We know that coronavirus, like the flu virus, will kill some people. However, the vast majority will live – survival is determined by good immune defences. So:

  • Act NOW to improve the body’s immune defences (our standing army)
  • STOCK UP NOW with ascorbic acid 500 grams (at least), Lugol’s Iodine 15% (30 ml) and salt pipe

Before you show any signs or symptoms of illness

The severity of any infection partly depends on the loading dose of infection. Take action to keep this loading dose low so that it takes longer for the numbers of viral particles to build up in the body. This gives the immune system time to generate an effective immune response. At this stage do not suppress symptoms with medication since this inhibits inflammation – the very tool the immune system needs to fight infection.

Make sure you have this package in place:

What Why
Eat a low carbohydrate diet, ideally paleo-ketogenic High blood sugar encourages all infections (diabetics are especially susceptible to infection)
Take a good multivitamin/mineral supplement The immune system cannot function without raw materials
Vitamin D at least 5,000 iu, ideally 10,000iu daily We get more infections in winter because we are at our most deficient then
Vitamin C at least 5 grams daily This vitamin contact-kills all viruses – the key is the dose – you have to take heaps!

For more detail see– ‘Groundhog basic’ in my book The Infection Game: life is an arms race

If there is any hint of possible exposure, keep the infectious load down with:

  • Good hygiene – wash hands regularly. After washing rub iodine oil into your hands. You can make an iodine oil yourself using 10 parts of coconut oil to 1 part of Lugol’s iodine 15%. Iodine contact-kills all microbes, as I have said; it is the best disinfectant – ask any surgeon – this is what is used before surgical incision and to prevent post-operative wound infections. Yes, your hands will be stained slightly yellow but then you will know the iodine is there.
  • Sniff and inhale Lugol’s iodine 15% 2-3 times a day using a salt pipe. I suggest 2 drops in a salt pipe sniffed up into the nose and inhaled 15-20 times. Iodine is an effective topical disinfectant. It is also volatile so when inhaled kills or substantially reduces the numbers of all microbes threatening to enter the airways.
  • And/or …possibly use a face mask, drizzle 2-4 drops of Lugol’s iodine 15% on to the lining. for the same reasons as above. Re-apply Lugol’s three times a day.
  • And/or …smear iodine oil (made as above) round the nose and upper lip three times a day. Yes, it does stain the skin yellow temporarily but it slowly evaporates from the skin to generate a disinfectant cloud of iodine. This is good for kids who may not be able to use a salt pipe or tolerate a mask.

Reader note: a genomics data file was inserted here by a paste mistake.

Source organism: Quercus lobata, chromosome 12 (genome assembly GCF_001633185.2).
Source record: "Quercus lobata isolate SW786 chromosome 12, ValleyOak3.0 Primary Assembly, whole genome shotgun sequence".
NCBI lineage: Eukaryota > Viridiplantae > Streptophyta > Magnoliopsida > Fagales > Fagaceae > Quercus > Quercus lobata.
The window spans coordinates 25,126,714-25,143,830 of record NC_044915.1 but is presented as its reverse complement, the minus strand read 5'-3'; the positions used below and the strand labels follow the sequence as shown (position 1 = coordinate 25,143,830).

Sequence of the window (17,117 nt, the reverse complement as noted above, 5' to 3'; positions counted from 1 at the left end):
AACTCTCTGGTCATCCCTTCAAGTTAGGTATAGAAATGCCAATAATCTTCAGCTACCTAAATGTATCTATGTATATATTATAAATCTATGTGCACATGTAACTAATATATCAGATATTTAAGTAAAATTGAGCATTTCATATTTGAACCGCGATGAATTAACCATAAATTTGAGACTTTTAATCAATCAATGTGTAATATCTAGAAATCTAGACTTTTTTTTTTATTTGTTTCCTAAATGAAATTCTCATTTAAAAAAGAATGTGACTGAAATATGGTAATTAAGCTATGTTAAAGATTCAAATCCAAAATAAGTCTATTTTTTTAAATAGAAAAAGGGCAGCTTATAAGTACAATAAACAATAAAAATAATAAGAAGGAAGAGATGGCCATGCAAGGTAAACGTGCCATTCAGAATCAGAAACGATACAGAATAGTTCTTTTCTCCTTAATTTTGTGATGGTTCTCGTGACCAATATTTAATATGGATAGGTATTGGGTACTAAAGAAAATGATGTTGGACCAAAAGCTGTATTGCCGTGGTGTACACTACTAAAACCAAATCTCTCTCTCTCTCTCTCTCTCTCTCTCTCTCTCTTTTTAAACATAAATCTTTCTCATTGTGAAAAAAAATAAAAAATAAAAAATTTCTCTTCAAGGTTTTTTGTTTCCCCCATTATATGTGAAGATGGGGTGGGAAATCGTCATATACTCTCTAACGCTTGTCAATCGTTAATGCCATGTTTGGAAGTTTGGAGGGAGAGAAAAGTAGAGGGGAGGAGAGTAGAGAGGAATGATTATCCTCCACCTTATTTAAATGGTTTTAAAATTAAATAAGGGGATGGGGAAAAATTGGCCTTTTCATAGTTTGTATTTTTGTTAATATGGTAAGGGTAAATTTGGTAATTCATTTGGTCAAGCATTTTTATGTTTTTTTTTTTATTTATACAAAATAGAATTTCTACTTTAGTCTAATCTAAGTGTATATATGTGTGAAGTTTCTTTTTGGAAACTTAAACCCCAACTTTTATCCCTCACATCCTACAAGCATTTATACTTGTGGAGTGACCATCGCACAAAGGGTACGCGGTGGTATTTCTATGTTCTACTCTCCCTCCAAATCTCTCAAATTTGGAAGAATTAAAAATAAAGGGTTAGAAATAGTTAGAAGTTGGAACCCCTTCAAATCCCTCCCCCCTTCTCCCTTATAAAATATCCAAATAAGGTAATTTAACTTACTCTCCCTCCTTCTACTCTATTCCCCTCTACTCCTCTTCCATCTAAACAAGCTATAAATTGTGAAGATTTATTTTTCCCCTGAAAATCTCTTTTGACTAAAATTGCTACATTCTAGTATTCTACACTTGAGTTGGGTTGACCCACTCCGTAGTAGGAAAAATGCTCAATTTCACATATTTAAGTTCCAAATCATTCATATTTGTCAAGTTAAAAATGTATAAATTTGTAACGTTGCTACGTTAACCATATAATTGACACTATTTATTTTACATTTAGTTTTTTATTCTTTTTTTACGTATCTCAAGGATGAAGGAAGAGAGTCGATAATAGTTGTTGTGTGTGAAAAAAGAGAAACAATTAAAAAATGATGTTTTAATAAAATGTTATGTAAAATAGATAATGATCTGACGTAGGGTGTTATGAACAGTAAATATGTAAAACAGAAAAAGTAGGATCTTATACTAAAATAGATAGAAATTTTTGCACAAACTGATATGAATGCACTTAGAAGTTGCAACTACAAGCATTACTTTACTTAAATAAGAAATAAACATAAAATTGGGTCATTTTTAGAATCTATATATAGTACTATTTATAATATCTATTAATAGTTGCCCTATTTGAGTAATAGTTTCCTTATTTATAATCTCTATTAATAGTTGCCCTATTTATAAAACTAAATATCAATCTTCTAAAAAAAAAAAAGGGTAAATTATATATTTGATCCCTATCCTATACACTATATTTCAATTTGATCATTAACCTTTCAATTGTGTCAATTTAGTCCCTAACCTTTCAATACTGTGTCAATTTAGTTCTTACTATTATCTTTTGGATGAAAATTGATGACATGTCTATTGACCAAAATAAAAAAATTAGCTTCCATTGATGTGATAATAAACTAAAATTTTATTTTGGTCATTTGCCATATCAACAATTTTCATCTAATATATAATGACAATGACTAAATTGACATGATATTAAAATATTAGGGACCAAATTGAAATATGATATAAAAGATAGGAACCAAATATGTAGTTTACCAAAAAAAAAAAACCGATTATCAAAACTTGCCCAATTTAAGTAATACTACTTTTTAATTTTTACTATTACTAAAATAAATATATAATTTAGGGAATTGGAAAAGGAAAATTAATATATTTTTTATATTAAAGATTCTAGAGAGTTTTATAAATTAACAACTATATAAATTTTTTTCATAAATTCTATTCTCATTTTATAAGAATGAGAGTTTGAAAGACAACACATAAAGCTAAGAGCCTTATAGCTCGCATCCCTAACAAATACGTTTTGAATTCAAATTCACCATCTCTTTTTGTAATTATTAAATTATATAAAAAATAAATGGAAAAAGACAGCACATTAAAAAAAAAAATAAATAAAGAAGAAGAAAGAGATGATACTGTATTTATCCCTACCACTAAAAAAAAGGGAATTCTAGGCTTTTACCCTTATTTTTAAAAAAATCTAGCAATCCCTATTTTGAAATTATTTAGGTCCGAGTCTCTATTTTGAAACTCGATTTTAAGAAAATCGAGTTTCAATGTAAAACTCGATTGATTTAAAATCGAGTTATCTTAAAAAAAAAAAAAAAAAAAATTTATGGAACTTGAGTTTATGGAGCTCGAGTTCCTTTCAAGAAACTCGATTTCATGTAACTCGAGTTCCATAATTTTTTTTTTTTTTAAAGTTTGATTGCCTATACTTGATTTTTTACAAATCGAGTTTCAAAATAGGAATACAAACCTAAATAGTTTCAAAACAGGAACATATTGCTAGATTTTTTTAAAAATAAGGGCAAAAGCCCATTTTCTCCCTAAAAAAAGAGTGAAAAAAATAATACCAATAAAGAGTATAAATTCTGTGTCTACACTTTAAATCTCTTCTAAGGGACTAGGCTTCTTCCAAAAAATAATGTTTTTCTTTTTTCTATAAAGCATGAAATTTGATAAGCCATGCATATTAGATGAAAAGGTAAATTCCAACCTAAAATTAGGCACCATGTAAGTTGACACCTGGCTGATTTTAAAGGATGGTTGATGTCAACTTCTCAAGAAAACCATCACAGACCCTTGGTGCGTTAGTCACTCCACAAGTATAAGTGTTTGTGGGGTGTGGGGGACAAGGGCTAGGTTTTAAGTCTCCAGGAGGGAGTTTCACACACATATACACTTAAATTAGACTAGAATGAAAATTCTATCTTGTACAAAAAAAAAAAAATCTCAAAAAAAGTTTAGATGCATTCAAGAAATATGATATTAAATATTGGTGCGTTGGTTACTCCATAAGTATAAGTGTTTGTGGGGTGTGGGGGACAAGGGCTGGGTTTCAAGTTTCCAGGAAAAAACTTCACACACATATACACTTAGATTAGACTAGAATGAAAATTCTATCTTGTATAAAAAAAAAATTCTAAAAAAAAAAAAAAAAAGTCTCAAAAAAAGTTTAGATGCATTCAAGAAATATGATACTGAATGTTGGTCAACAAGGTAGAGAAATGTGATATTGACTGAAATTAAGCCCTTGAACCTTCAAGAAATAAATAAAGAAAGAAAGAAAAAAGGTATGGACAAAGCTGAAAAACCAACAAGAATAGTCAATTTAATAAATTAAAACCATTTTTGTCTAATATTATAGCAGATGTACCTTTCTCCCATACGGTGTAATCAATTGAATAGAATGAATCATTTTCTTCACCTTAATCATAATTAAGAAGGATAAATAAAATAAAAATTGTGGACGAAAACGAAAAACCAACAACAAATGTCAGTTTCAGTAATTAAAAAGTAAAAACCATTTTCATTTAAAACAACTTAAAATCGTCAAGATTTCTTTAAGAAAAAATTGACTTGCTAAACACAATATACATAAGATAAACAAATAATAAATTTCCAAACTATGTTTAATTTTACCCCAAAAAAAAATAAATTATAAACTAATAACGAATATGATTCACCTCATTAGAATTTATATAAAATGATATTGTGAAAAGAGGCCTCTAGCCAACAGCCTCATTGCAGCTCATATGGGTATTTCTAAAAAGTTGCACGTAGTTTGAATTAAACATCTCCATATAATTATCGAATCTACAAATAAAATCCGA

For much more detail see my book The Infection Game: life is an arms race

At the first sign of any infection (runny nose, sore throat, cough… you know!):

Strike early and strike hard with…

What Why
Take 10 grams of vitamin C (as ascorbic acid powder) in 500 ml of water every hour until you get diarrhoea – this is called ‘bowel tolerance’ This is of proven benefit – see references below.

You must take enough vitamin C – you can only fail by under-dosing. Vitamin C is completely safe and you can do no harm with it. As one of my comic patients put it ‘Premature crapping is preferable to premature croaking.’

Inhale Lugol’s iodine every two hours. I suggest 2 drops in a salt pipe sniffed up into the nose and inhaled – this may slightly stain the inside of your nose – but then you know the iodine is present. You will know the iodine is in the right place because you can smell it. Iodine is non-toxic to humans and all mammals (but if you are allergic to iodine then you should not use it)
Good nursing care – go to bed, wrap up warm and allow the body to run a fever Heat kills all microbes
Tell everyone that you are ill so that… …they can put in place all the above to reduce their loading dose and deal effectively with the virus
To quote the poet Dylan Thomas ‘Do not go gentle into that good night….’ Fight hard and stay alive!

For more detail, see ‘Groundhog acute’ in my book The Infection Game: life is an arms race

Advice for children

  • The principles are exactly the same.
  • And no-one has ever had serious side effects from vitamin C – perhaps use 5 grams every hour to bowel tolerance – or less depending on size.
  • Use vitamin D at proportionate body weight – use the 10,000 iu but perhaps every other day or every third day – the capsule can be chewed in the mouth.
  • Really important to use topical iodine oil over the nose and upper lip as this reduces the infectious load when inhaling and exhaling